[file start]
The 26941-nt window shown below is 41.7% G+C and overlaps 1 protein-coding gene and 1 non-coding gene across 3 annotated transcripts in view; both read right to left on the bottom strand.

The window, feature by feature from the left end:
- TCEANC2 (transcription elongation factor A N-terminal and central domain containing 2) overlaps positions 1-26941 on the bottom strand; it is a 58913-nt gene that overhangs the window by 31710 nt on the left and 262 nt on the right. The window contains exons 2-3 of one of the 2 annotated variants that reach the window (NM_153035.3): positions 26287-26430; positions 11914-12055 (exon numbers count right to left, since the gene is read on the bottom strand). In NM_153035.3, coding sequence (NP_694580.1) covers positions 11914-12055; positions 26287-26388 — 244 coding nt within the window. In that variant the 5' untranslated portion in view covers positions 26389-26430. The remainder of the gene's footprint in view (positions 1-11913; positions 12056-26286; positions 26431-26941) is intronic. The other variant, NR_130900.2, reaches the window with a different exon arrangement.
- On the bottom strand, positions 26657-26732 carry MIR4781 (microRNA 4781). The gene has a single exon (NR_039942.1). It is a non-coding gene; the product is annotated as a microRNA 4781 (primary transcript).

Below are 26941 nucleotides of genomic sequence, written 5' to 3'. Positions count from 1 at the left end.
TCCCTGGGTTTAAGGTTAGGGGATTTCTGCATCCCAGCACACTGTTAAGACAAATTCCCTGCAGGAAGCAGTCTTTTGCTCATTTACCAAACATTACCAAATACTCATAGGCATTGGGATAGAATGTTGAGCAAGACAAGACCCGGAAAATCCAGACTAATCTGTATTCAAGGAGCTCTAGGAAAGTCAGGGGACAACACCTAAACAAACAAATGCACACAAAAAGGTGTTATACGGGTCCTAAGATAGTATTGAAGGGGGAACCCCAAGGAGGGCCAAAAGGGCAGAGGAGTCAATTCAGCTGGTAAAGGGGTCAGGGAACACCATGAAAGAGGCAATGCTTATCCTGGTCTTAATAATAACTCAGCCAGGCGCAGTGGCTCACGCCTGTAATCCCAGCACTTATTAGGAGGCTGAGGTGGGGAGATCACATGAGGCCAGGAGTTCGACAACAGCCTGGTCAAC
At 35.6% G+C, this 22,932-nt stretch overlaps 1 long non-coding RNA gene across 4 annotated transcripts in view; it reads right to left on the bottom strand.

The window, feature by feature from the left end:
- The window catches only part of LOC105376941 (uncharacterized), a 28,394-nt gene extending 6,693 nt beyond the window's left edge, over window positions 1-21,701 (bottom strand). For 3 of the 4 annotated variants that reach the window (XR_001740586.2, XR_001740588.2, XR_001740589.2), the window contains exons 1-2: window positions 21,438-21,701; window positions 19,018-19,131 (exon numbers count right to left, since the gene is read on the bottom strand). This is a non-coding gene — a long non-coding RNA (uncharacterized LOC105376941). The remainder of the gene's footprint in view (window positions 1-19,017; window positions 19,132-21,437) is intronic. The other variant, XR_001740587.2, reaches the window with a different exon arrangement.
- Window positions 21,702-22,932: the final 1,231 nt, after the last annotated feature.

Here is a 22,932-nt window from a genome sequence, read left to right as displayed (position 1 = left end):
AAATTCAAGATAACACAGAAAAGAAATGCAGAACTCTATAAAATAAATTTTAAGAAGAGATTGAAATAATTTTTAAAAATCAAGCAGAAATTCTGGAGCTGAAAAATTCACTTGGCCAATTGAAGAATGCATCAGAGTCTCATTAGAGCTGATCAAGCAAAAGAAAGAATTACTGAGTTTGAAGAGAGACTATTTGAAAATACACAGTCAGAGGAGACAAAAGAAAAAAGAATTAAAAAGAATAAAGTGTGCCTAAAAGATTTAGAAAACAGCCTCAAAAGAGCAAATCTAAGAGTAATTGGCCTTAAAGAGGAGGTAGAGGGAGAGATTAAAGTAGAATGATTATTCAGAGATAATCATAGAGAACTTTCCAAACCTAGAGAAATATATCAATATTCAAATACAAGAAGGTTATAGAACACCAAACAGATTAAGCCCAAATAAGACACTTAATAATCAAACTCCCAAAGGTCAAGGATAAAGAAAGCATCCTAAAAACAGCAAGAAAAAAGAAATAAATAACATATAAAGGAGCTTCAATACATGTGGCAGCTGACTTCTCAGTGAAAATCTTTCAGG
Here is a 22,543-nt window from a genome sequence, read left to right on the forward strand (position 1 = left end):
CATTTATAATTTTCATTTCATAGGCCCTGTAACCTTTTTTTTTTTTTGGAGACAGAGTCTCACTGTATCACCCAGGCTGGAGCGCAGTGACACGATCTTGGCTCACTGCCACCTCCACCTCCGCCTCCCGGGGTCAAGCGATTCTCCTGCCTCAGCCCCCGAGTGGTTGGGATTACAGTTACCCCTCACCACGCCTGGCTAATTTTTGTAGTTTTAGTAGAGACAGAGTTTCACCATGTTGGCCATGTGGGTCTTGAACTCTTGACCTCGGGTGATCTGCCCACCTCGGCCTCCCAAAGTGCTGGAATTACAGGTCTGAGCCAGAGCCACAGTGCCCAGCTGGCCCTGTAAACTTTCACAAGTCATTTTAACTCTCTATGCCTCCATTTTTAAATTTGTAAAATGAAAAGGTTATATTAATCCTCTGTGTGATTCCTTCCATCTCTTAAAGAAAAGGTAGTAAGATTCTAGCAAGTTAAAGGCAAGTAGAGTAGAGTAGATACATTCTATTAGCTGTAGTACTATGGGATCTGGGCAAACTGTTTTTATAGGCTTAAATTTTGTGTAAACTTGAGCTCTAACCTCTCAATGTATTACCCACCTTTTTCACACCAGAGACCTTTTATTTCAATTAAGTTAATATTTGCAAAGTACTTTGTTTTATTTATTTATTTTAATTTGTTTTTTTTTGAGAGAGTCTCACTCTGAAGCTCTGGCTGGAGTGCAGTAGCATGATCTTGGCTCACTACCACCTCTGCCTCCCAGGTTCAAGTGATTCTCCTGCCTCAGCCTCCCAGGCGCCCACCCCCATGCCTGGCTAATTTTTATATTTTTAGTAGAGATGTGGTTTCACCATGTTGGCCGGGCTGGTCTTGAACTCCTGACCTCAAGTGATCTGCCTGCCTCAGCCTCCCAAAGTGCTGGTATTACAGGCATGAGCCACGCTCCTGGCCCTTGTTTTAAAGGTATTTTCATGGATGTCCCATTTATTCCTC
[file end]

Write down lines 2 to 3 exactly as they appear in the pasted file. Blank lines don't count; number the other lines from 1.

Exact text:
The window, feature by feature from the left end:
- TCEANC2 (transcription elongation factor A N-terminal and central domain containing 2) overlaps positions 1-26941 on the bottom strand; it is a 58913-nt gene that overhangs the window by 31710 nt on the left and 262 nt on the right. The window contains exons 2-3 of one of the 2 annotated variants that reach the window (NM_153035.3): positions 26287-26430; positions 11914-12055 (exon numbers count right to left, since the gene is read on the bottom strand). In NM_153035.3, coding sequence (NP_694580.1) covers positions 11914-12055; positions 26287-26388 — 244 coding nt within the window. In that variant the 5' untranslated portion in view covers positions 26389-26430. The remainder of the gene's footprint in view (positions 1-11913; positions 12056-26286; positions 26431-26941) is intronic. The other variant, NR_130900.2, reaches the window with a different exon arrangement.